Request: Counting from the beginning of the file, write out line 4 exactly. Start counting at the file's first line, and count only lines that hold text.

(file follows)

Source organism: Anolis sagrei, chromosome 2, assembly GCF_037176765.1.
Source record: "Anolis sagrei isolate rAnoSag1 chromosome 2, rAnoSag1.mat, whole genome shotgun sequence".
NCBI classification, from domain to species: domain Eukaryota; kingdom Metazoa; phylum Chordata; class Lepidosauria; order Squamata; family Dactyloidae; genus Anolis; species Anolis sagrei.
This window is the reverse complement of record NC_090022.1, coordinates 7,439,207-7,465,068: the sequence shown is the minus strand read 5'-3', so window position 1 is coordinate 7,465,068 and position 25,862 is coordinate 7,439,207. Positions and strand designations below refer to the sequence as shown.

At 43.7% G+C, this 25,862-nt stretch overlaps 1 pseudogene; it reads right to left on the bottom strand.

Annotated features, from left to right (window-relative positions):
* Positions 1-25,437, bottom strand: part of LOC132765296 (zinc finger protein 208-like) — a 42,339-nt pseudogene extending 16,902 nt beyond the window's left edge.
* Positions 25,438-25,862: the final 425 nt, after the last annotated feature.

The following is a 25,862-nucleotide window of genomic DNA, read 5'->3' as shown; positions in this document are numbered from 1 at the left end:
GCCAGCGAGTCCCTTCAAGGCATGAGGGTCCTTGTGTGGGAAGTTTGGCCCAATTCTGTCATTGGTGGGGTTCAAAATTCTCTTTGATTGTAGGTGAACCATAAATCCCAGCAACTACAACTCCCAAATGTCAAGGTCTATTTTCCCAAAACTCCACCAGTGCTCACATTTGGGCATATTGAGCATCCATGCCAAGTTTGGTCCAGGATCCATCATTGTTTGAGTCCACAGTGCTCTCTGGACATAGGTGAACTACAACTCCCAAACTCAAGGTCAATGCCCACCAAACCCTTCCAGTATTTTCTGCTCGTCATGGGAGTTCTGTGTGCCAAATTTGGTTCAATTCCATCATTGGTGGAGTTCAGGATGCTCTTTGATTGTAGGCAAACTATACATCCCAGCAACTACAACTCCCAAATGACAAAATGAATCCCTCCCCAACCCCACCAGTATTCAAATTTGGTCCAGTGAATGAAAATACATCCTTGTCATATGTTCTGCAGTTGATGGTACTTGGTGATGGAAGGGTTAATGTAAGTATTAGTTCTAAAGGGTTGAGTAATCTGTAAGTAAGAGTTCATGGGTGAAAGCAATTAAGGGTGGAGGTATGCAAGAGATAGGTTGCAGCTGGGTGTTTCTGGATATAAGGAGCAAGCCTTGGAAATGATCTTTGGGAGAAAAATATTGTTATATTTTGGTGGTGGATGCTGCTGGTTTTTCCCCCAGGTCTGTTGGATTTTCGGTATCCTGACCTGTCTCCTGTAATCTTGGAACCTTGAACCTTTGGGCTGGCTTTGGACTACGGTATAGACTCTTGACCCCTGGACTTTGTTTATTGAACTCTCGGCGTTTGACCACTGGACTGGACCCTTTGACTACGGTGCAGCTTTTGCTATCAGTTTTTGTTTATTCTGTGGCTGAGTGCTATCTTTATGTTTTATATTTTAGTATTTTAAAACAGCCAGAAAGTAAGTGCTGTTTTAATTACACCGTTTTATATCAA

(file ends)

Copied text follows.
This window is the reverse complement of record NC_090022.1, coordinates 7,439,207-7,465,068: the sequence shown is the minus strand read 5'-3', so window position 1 is coordinate 7,465,068 and position 25,862 is coordinate 7,439,207. Positions and strand designations below refer to the sequence as shown.